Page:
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Taiwan should try to join newly rebranded TPP trade deal: think tank

2017/11/11 21:22:35

CNA file photo

Taipei, Nov. 11 (CNA) Taiwan's leading policy think tank said Saturday that the country should seek inclusion in a free-trade deal that 11 Trans-Pacific Partnership (TPP) countries have decided to revive.

On the sidelines of the 2017 Asia-Pacific Economic Cooperation Forum (APEC) summit, ministers from the 11 nations remaining in the TPP said Saturday that they have decided to move forward with a new regional trade arrangement called the "Comprehensive Progressive Trans-Pacific Partnership" (CPTPP).

The proposed new deal maintains much of the core elements of the original TPP, which is precisely why Taiwan should attempt to join, said Liu Meng-chun (劉孟俊), director of the first research division of the Chung-Hua Institution for Economic Research (CIER).

Even without the U.S., a key player whose withdrawal from the TPP in January left the status of the partnership in doubt, the CPTPP will be a key regional trade agreement that would keep Taiwan in the international trade loop, Liu said.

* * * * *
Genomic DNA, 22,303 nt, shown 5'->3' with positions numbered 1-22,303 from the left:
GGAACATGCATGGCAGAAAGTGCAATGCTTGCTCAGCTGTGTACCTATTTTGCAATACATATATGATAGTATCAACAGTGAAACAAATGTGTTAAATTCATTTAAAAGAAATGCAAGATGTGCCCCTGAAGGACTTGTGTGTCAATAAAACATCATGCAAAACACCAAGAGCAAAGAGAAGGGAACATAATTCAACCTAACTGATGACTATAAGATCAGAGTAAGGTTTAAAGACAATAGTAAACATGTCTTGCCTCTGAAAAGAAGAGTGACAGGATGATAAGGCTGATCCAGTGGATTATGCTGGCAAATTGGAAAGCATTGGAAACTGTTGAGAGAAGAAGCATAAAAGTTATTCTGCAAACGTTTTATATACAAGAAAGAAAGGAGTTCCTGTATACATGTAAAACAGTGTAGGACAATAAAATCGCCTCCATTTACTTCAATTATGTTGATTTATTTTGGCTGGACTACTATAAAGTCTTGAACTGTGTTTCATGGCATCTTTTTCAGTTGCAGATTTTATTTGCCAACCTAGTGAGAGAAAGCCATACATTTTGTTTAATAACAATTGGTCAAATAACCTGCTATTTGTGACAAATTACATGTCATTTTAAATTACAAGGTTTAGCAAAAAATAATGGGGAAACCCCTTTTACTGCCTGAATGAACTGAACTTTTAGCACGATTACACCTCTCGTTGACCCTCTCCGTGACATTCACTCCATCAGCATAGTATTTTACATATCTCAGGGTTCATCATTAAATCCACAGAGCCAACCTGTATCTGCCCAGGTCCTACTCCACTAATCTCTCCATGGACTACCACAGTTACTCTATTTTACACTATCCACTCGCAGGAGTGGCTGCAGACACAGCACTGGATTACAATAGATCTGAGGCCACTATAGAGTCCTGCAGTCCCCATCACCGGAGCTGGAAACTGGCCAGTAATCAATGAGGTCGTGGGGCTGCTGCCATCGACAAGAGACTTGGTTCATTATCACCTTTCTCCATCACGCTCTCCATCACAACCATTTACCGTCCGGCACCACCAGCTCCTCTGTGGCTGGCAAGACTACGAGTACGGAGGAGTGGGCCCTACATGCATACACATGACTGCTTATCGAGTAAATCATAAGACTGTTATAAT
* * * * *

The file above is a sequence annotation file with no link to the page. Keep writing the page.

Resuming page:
The new proposal is aimed at promoting economic growth and competitiveness in member states through the lowering or lifting of tariff barriers to trade, he noted.

If Taiwan does not enter the proposed regional trade partnership, it could easily be marginalized in the area of international trade, Liu said.

Many of its potential members, such as Vietnam and Japan, are key trading partners that have individual trade agreements with Taiwan, therefore, membership in the CPTPP would allow Taiwan to strengthen existing trade links while building new relationships, he said.

However, it is uncertain whether Japan, which is now leading the proposed CPTPP, can convince other potential member-states to allow Taiwan to join, Liu said.

Noting that relations between Taiwan and Japan remained friendly, Liu said he was urging Taiwan's current representative to Japan Frank Hsieh (謝長廷) to help expedite talks between the two sides on the CPTPP.

(By Chu Tse-wei and Kuan-lin Liu)